After reading Friday’s post (The King loses (again)…), Eric (18, son) was inspired to share a family vacation story. The fact that he read my post was a head-scratcher…so best to nurture this sudden interest in both reading and writing. I should disclose upfront, that I fail to see any humor in this story – and I say “story” as I don’t recall this version of the events. Here it is…unedited and unplugged. (And yes, the photo is an actual photo of me during the scuba lesson.)
By Eric Kanigan
Anyone who knows my Dad personally can attest to the enjoyment he gets out of poking fun at others, to phrase it nicely (in reality it’s usually a firm jab rather than a poke). For those that do not know him, just imagine a person who loves to relive the details of your painfully embarrassing moments months, sometimes years after they occur. Throw in a mustache to your mental image and presto! You have David Kanigan!
It only seems fitting to return the favor, so it’s time for a trip down memory lane.
Turn back the clock a little more than a year and the Kanigan family is on vacation in the Cayman Islands. Mom took a liking to snorkeling, and developed a unique style for doing it (float out 10 feet from shore, lay across a floating chair, and stick your face in the water). Rachel couldn’t be more content tanning out on the beach, while Dad had his kindle in his hands at all times. That left me, bored, and desperately looking for something exciting to do. This was usually the norm for our trips.
Conveniently, the hotel rooms had come with free scuba diving certification lessons for two. This was my salvation. Mom ruled herself out due to her issues with claustrophobia, while Rachel wasn’t too keen on the idea herself for whatever reason. This left my dad.
In fairness, I don’t think Dad was completely sold on the whole underwater excursion from the beginning, yet for whatever reason (probably the chance for some bonding time) he agreed.
The following day, Dad and I headed to the pool for our lesson. We met the four other guests who were taking the lesson, along with the instructor. The procedure began with a quick, out-of-pool material overview, followed by a quick quiz on the material. Dad leaned to me, laughing at how easy the certification process was after he correctly showed the instructor the hand signal for “okay.” Wow Dad, you’re so good at this…! Sadly scuba expert could not foresee five minutes into the future, because if he could, he would certainly have been practicing the “Help!” signal.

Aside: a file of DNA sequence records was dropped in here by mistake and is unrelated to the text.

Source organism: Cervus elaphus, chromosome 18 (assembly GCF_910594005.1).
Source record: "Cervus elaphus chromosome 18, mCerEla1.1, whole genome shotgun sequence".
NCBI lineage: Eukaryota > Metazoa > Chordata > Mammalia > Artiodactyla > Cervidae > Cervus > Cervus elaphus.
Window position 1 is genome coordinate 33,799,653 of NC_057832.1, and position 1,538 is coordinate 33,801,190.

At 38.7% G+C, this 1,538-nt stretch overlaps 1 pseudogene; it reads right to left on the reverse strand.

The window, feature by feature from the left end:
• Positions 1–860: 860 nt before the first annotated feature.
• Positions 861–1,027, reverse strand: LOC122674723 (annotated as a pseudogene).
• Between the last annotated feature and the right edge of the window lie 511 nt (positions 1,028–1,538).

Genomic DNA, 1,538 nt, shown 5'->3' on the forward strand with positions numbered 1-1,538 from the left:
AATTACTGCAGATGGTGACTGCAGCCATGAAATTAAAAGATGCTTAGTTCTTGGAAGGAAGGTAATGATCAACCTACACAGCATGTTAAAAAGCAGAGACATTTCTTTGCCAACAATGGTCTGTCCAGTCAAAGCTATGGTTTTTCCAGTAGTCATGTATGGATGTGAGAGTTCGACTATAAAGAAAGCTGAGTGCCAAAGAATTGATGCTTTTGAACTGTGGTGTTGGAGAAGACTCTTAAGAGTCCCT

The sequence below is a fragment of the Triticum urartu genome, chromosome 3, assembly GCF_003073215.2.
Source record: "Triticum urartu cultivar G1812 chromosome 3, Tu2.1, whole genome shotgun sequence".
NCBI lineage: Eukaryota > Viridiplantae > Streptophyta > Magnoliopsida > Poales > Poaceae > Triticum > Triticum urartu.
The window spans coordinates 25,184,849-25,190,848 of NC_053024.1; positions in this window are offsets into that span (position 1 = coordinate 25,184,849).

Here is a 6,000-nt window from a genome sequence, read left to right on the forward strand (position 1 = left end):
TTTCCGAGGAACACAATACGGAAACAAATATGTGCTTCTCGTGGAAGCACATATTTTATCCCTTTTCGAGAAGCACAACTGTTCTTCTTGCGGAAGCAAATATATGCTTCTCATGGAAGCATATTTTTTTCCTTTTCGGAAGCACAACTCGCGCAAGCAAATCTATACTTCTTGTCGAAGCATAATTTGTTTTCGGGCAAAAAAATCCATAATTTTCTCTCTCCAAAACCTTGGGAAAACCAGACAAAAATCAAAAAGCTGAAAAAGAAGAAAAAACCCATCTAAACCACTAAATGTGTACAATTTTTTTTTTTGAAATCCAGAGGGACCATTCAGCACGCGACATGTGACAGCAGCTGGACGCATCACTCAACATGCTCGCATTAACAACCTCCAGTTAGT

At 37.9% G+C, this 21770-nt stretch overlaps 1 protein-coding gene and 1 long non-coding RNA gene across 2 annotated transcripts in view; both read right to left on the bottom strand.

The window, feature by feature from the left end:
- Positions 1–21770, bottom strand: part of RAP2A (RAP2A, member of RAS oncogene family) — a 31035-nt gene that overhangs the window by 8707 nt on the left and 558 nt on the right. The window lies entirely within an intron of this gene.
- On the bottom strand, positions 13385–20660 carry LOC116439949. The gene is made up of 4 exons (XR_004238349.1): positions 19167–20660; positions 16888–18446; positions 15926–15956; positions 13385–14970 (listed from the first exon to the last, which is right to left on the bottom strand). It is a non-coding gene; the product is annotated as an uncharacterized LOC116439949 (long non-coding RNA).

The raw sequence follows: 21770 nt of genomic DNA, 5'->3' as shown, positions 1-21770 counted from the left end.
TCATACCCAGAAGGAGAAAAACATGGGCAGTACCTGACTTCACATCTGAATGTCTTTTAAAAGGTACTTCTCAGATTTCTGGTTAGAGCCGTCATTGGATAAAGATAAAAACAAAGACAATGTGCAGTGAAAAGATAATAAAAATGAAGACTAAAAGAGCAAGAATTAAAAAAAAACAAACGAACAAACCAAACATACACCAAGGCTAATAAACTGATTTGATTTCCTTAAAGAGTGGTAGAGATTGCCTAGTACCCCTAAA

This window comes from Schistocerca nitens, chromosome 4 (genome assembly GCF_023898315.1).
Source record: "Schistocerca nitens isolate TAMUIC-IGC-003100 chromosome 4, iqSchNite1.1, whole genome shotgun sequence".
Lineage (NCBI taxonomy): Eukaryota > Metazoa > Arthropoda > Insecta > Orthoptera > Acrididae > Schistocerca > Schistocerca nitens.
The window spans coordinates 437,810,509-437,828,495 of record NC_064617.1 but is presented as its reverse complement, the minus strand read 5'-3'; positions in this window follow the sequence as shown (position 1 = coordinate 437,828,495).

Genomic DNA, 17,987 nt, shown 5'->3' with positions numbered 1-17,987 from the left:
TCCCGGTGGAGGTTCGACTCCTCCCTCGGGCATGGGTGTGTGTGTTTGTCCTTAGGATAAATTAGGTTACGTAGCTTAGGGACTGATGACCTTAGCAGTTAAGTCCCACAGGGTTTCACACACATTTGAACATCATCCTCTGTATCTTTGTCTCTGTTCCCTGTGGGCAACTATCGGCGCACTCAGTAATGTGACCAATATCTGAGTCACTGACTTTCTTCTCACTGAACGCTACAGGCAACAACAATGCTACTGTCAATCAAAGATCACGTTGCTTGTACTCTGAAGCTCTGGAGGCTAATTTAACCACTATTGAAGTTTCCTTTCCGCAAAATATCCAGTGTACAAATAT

We finally made it into the water (mind you, it’s about 4 feet deep), and we strap on the equipment. Dad receives personalized instructions on how to manage your mask if you have a mustache so no water can leak in. He just manages to stretch the undersized goggles around his skull, his cheeks and upper lip protruding out from beneath the rubber. I can’t stop laughing.
The instructor directs us to take turns trying out breathing through the regulator. He tells us to slowly stick our head underwater and take a few breaths. I take my turn following the other four guests. No issues.
He inches himself underwater like some massive submarine, his head eventually making it all the way under. Thirty seconds pass (this is a five to ten second exercise). Tons of bubbles. Wow he must really like it down there… I stick my mask in to check on the beast. He’s laying belly up on the bottom of the pool, his body rotating around, arms flailing.
This man needs help.
So what did I do? Pointed and laughed hysterically.
The beast eventually managed to surface after about a minute and a half, forcing a chuckle when he came up. He was desperately trying to give the air of a person whose life hadn’t flashed before his eyes a few seconds prior. He threw in the towel after managing to spit all the water out from his mouth, and he watched the remainder of the training session from the comfort of a pool chair. Needless to say, “The Outdoorsman” (as he titles himself) didn’t receive any sort of certification that day.
Oddly enough, a story mocking my Dad will appear on his blog, but I do believe it fits perfectly with the three main principles of his site. (LEAD.LEARN.LIVE.)
He lead himself down to the bottom of the pool, and he learned that he’ll be living the rest of his life above water.
I think it would also be very appropriate to file this story under the word, “Laugh,” because over 12 months after the event, I find myself laughing out loud thinking about his scuba adventure.
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